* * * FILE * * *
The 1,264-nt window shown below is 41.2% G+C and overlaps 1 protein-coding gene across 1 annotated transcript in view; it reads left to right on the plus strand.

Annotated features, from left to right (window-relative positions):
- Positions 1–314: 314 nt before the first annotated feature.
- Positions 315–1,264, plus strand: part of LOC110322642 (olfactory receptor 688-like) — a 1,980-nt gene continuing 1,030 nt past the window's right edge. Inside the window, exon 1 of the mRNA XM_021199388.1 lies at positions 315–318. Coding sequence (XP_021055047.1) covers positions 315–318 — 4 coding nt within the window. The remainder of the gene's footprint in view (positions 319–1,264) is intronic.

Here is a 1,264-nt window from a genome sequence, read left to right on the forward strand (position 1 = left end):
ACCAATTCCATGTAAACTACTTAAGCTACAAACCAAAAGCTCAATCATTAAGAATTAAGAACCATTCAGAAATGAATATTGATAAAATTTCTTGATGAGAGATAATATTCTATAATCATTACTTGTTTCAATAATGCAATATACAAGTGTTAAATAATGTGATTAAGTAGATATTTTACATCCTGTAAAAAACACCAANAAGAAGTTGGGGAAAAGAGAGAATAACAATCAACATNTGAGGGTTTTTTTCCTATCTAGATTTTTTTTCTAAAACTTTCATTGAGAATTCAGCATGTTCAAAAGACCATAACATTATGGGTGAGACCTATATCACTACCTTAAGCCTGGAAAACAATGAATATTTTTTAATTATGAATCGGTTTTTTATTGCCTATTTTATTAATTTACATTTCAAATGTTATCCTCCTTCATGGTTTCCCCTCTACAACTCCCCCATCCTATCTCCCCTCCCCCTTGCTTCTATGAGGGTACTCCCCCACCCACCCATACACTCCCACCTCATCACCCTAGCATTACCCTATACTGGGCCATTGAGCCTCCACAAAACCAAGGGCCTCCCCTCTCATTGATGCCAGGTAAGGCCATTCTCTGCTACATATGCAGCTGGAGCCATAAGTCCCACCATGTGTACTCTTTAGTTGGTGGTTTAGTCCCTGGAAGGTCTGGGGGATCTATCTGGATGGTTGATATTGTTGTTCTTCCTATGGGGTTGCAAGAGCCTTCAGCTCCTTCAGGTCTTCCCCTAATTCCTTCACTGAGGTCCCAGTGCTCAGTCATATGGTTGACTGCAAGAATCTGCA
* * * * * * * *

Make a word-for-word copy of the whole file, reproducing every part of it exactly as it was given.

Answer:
The 1,264-nt window shown below is 41.2% G+C and overlaps 1 protein-coding gene across 1 annotated transcript in view; it reads left to right on the plus strand.

Annotated features, from left to right (window-relative positions):
- Positions 1–314: 314 nt before the first annotated feature.
- Positions 315–1,264, plus strand: part of LOC110322642 (olfactory receptor 688-like) — a 1,980-nt gene continuing 1,030 nt past the window's right edge. Inside the window, exon 1 of the mRNA XM_021199388.1 lies at positions 315–318. Coding sequence (XP_021055047.1) covers positions 315–318 — 4 coding nt within the window. The remainder of the gene's footprint in view (positions 319–1,264) is intronic.

Here is a 1,264-nt window from a genome sequence, read left to right on the forward strand (position 1 = left end):
ACCAATTCCATGTAAACTACTTAAGCTACAAACCAAAAGCTCAATCATTAAGAATTAAGAACCATTCAGAAATGAATATTGATAAAATTTCTTGATGAGAGATAATATTCTATAATCATTACTTGTTTCAATAATGCAATATACAAGTGTTAAATAATGTGATTAAGTAGATATTTTACATCCTGTAAAAAACACCAANAAGAAGTTGGGGAAAAGAGAGAATAACAATCAACATNTGAGGGTTTTTTTCCTATCTAGATTTTTTTTCTAAAACTTTCATTGAGAATTCAGCATGTTCAAAAGACCATAACATTATGGGTGAGACCTATATCACTACCTTAAGCCTGGAAAACAATGAATATTTTTTAATTATGAATCGGTTTTTTATTGCCTATTTTATTAATTTACATTTCAAATGTTATCCTCCTTCATGGTTTCCCCTCTACAACTCCCCCATCCTATCTCCCCTCCCCCTTGCTTCTATGAGGGTACTCCCCCACCCACCCATACACTCCCACCTCATCACCCTAGCATTACCCTATACTGGGCCATTGAGCCTCCACAAAACCAAGGGCCTCCCCTCTCATTGATGCCAGGTAAGGCCATTCTCTGCTACATATGCAGCTGGAGCCATAAGTCCCACCATGTGTACTCTTTAGTTGGTGGTTTAGTCCCTGGAAGGTCTGGGGGATCTATCTGGATGGTTGATATTGTTGTTCTTCCTATGGGGTTGCAAGAGCCTTCAGCTCCTTCAGGTCTTCCCCTAATTCCTTCACTGAGGTCCCAGTGCTCAGTCATATGGTTGACTGCAAGAATCTGCA